Fender Mod Shop: Exactly What We Wanted… Sort of.

by | Jun 28, 2016 | Gear

Not too long ago, we wished for mass-customization options from guitar makers. Basically the same thing you get when you build a car online rather than buy what is on the lot. And with the launch of the Mod Shop, Fender is doing just that. So is it everything we wanted?

I attempted to build my dream telecaster, here’s how it went and what I noticed.

I hope it’s worth it… Starting price is $1,649.99.

Orientation options! Lefties rejoice, you can pick left-handed as an option.

Body choices leave much to be desired. Can only pick one type of wood, which changes based on your color selection (between alder and ash). Have nine color choices. Nothing for different routing choices or anything funky like that.

Electronics choices, kinda. Four options for pickups, all standard Tele configuration (no humbucker option, no alternate wiring a la esquire or nashville mod). For what it’s worth, there are some options for bridge humbuckers on the strat.

Vintage pickups, no vintage hardware. You can get some classic looking colors for your body and pickup, you can get ’52 series pickups, but only American standard tuners (or locking). The vintage style tuners that come on several stock Teles would be nice. Same goes for the bridge.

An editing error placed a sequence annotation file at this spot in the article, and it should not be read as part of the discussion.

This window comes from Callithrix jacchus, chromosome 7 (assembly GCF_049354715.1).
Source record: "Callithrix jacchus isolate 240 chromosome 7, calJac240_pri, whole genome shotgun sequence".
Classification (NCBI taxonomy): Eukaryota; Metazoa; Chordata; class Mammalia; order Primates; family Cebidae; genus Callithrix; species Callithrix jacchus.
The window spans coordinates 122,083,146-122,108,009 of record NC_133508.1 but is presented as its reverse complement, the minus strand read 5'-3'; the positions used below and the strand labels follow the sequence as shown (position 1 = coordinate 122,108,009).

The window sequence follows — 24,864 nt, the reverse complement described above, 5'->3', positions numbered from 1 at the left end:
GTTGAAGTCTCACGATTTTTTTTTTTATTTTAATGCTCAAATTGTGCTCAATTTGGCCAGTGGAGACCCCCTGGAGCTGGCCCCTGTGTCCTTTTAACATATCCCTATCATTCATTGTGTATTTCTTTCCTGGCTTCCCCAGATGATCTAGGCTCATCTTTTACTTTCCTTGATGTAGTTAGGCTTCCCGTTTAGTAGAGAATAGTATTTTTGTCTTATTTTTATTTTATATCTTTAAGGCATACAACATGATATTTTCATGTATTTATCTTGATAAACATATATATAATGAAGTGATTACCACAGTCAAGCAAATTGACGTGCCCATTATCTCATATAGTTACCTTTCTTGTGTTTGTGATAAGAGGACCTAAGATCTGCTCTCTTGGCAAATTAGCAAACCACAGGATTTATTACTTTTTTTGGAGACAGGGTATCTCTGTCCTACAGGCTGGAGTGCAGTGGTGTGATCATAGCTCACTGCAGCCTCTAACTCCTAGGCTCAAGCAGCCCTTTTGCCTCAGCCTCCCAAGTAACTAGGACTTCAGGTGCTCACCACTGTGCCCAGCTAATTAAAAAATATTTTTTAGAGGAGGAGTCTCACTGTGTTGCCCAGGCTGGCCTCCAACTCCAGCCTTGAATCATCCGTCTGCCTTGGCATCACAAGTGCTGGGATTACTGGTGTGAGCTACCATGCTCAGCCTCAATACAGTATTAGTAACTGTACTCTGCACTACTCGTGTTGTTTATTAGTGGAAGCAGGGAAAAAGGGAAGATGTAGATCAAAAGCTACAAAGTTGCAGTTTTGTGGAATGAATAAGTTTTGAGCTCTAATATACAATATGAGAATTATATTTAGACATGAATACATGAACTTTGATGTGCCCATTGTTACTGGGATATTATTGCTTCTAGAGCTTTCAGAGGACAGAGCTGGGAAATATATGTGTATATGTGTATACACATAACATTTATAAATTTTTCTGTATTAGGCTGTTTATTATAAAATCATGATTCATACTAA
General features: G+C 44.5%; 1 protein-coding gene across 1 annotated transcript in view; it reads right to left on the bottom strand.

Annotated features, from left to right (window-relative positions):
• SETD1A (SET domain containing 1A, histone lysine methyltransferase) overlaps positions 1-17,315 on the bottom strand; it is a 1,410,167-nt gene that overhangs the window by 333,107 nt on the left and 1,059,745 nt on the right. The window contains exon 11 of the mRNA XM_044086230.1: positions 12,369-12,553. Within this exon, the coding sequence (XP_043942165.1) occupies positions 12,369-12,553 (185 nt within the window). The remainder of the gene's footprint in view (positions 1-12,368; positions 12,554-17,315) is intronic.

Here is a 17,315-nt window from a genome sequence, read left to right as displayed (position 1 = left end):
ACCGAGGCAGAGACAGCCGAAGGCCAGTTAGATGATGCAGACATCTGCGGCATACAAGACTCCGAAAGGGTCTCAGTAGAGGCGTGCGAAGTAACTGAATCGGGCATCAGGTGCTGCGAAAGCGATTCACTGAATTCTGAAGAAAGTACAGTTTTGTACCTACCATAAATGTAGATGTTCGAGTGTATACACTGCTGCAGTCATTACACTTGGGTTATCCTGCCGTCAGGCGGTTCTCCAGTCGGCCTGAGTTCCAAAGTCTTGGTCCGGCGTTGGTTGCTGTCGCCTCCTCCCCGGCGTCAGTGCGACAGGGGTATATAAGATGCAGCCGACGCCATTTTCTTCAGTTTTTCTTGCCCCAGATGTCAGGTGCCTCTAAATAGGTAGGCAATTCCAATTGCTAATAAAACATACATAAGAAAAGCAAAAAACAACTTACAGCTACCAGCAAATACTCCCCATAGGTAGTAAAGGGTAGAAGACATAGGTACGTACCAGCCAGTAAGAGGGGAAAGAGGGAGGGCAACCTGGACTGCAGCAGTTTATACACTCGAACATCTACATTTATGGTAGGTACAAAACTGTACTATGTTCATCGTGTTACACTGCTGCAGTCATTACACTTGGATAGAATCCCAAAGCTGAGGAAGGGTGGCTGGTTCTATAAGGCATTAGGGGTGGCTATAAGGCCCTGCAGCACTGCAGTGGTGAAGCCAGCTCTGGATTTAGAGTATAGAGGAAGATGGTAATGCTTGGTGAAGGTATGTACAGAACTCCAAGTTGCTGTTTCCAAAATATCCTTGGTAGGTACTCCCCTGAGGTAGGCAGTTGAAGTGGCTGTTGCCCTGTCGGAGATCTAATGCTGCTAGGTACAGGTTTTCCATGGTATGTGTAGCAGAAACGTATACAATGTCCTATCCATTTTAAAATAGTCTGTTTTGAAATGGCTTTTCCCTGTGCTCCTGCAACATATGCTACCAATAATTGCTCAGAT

Wasted Steps. You only have one option for strings, but it’s still a step. Maybe there’s other configurations where you can pick heavier/lighter strings? I couldn’t find any combo that made a difference here.

Wait… did I miss a step? Nothing for neck shape or fret wire. I don’t expect to be able to get as detailed as getting my own radius choice or a non-standard nut width, but not every production Tele/Strat has the same neck profile, so why not offer the basics here?


I give this a failing grade. I’d do incomplete, as there’s potential for it to get a lot better, but you’d hope Fender has the brain power and resources to do a lot with this out of the gate. I am sure they did enough research to know the potential interest in this and what kind of impact it may have on their production process, so if this is just them dipping their toes in that seems like a really poorly planned venture. If I’m going to pay a 20% premium for a near-custom Fender, I should be able to get some configurations that aren’t available at every major guitar store already.  Too bad…